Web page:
An air­port emer­gency

Sim­u­lated ex­er­cise tests skills

Whitsunday Times - - LOCAL NEWS -

A SIM­U­LATED oil leak, air­craft engine ex­plo­sion, pas­sen­ger safety and ground­ing of a Vir­gin Aus­tralia air­craft were the key com­po­nents of the Big Spill emer­gency ex­er­cise at the Whit­sun­day Coast Air­port on Satur­day af­ter­noon.

The Big Spill de­picted a sce­nario in which a re­fu­elling air­craft’s engine ex­ploded while the fuel tanker was leak­ing fuel onto the airstrip.

Seven vol­un­teers, act­ing as ca­su­al­ties, were po­si­tioned in­side and around the air­craft.

Ex­er­cise di­rec­tor Ge­orge Chris­tian­son said aero­drome re­port­ing of­fi­cer Bob Dwyer was the first re­sponse to in­ci­dent, call­ing 000.

“The ex­er­cise is con­ducted in real time with a stan­dard re­sponse time of 15 min­utes for a re­gional air­port.”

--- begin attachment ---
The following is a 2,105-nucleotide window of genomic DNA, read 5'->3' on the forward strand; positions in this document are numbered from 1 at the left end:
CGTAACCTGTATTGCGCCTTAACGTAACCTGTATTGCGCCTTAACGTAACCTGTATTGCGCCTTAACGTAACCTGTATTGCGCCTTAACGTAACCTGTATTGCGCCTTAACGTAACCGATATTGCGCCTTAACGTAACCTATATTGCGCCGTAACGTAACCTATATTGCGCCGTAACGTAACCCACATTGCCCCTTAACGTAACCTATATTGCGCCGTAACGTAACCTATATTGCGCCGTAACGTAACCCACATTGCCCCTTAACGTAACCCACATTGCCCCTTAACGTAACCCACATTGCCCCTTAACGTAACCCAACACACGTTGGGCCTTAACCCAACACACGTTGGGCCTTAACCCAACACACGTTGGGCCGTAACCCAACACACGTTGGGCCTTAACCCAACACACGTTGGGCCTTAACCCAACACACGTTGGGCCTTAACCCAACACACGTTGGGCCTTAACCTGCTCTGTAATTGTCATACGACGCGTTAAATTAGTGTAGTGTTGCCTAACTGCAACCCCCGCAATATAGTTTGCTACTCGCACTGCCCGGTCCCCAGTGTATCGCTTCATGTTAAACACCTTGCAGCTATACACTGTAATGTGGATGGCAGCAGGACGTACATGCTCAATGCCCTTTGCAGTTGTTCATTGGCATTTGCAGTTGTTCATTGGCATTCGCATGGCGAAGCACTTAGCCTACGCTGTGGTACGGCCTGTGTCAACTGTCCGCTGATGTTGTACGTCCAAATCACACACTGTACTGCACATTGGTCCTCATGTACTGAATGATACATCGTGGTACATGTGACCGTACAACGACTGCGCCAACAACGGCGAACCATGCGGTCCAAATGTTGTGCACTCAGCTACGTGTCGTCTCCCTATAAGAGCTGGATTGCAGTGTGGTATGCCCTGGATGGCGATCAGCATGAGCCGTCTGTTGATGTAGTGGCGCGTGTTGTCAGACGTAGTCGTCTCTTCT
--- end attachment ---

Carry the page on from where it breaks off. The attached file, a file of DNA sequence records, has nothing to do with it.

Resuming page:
In the ex­er­cise, a Vir­gin Aus­tralia B737 had also landed and staff had to safely stop the air­craft and un­load pas­sen­gers safely.

The Air­port Emer­gency Plan (AEP) must be tested in a full emer­gency ex­er­cise ev­ery two years.

Whit­sun­day Coast op­er­a­tions man­ager Tony Schulz said duty of care and safety were para­mount con­cerns for air­port man­age­ment.

“Com­pre­hen­sive and fre­quently prac­ticed air­port emer­gency and se­cu­rity plans are es­sen­tial to en­sure that, in the event of an air­craft ac­ci­dent loss of life and suf­fer­ing is kept to a min­i­mum.”

SAFETY FIRST: The Whit­sun­day Coast Air­port Big Spill emer­gency ex­er­cise sim­u­lated a fuel tanker leak­ing fuel on the run­way af­ter the plane's engine ex­ploded.

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